More importantly, he offered some great comparative insight on how he and the High-Z Supernova Search Team handled their own early stage Nobel Prize-winning research that ended up proving the universe’s expansion is actually accelerating, thanks to a mysterious substance they co-discovered: dark energy.

“When we discovered dark energy, all we did was to find that the distant supernovae were too faint in comparison to what was expected,” Nick wrote. “We immediately worried that there was some sort of dust in the universe we did not know about that could cause this. We gave a simple argument as to why we felt this dust could not be causing the effect. Dust makes stuff look red — look at something through a forest fire, and it appears red. Same in the universe. We did not see this reddening.

“Also, if there was dust in the universe that we did not know about, more distant stuff should appear fainter because the light has to travel through more dust. This latter effect was difficult to measure, but we did show it was unlikely. All this was in our papers. What we did not do was to say that we have considered dust as causing the faintness of distant supernovae and then not tell the reader why we concluded this. That is what the BICEP2 paper did, and it confused us all as to why they did this.”

Planck satellite map of the cosmic microwave background -- the radiation ripples left over from the Big Bang. (Credit: NASA/European Space Agency)

Planck satellite map of the cosmic microwave background — the radiation ripples left over from the Big Bang. (Credit: NASA/European Space Agency)


If astrophysicists the likes of Nick Suntzeff are confused, one can imagine where this leaves the public, both in terms of understanding this “discovery” and in their general impression of science.

First, do no harm.

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The BICEP2 kerfuffle (have always wanted to use that word!) reminds me of a previous occasion when Nick flexed his writing muscles in the name of responsible science. The result: a memorable 2011 guest post for the Last Word On Nothing blog in which he simultaneously describes and decries how science is done these days.

Reading and Writing

For the first time in I can’t remember how long, I managed to read a pleasure book cover to cover on consecutive weekends. The first was a recent gift from a dear friend, made all the more special because she wrote it. The second was one I rediscovered earlier this week in my desk at work, made doubly special not only because it was written by a longtime family friend but also because its inside front cover harbored a hidden PostIt note from my mom, hands down the best writer in the family.

Thanks in large part to Mom’s steadfast encouragement of my childhood bookworm tendencies, I’m a firm believer that being an avid reader goes hand in hand with being a good writer. Interestingly enough, the New York Times recently detailed a German study on the science of creativity using writing as the medium. Reactions to the results are mixed, with most agreeing it’s an intriguing topic if not a start.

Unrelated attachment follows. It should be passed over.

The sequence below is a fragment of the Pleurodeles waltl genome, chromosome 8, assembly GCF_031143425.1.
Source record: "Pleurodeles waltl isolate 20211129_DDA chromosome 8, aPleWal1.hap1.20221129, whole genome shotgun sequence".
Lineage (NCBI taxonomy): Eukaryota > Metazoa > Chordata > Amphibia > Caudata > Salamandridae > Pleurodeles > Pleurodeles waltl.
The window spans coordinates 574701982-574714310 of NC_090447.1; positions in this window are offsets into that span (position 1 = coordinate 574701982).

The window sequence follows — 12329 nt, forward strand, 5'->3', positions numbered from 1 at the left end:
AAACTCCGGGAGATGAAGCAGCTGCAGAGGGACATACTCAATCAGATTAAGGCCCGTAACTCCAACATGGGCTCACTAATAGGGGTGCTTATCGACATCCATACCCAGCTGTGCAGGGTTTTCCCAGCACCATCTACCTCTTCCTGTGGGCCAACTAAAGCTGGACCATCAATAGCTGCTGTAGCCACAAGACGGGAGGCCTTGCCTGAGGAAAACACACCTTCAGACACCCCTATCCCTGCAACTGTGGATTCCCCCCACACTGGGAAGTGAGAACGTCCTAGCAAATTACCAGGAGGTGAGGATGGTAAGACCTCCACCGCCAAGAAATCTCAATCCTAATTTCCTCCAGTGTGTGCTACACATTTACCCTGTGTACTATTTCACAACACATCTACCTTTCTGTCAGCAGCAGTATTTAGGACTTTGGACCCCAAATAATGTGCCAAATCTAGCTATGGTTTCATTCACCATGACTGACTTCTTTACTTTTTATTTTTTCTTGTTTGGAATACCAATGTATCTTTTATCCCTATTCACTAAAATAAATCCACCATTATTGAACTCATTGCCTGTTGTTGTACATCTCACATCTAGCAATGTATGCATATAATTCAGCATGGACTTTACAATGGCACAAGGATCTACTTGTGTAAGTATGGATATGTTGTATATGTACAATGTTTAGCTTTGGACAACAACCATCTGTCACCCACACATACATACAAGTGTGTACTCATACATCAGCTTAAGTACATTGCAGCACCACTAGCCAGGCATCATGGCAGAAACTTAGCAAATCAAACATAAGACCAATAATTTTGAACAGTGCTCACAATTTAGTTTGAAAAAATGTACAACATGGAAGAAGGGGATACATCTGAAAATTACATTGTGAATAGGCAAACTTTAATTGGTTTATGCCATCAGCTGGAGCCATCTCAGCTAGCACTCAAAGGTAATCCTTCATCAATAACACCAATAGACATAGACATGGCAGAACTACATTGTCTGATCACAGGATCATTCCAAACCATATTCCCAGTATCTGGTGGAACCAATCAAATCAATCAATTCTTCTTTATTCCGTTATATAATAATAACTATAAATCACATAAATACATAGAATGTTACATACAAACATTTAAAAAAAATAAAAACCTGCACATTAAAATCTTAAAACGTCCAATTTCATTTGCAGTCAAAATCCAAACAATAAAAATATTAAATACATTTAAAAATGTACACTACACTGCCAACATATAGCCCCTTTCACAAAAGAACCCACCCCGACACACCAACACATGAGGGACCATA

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Me, I’m thrilled beyond words creative or otherwise that my oldest son appears to be well on his way to following in his grandmother’s dog-eared, ink-stained footsteps. Just this past week, he devoured the 487-page Divergent, plus 72 pages of bonus material.

I’m not sure if his grandmother would be proud, amused or slightly alarmed by last weekend’s topic of discussion: the comparative literary merits of Edgar Allan Poe and Stephen King, courtesy of Epic Rap Battles of History. (Who says this Internet thing is all bad?!) Although my son is intimately familiar with the works of neither author, he is absolutely curious and eagerly anticipating the big moment when his dad and I pronounce him old enough to read such suspenseful classics without the 100 percent guarantee of nightmares.

All the talk of Poe instantly transported me back to high school and the many great short stories we read as parts of some amazing anthologies that, although assigned reading, imparted what for me were lifelong lessons in the exploration of creative voice and artistic expression. I mean, who could forget The Cask of Amontillado or The Telltale Heart?

But beyond them, there could be no better introduction to the fine art of foreshadowing than The Monkey’s Paw or Lamb to the Slaughter. I decided he was old enough for the latter, so I sent him the link.

Now, as for remembering to check his email? That jury’s still out.

This was us growing up (minus the pets), but all with our magazines! So glad Mom and Daddy allowed reading at the table during meals. Goodness knows we all got our fair share of bonding in over farm, ranch and dairy chores.

This was us growing up (minus the pets), but all with our magazines! So glad Mom and Daddy allowed reading at the table during meals. Goodness knows we all got our fair share of bonding in over farm, ranch and dairy chores.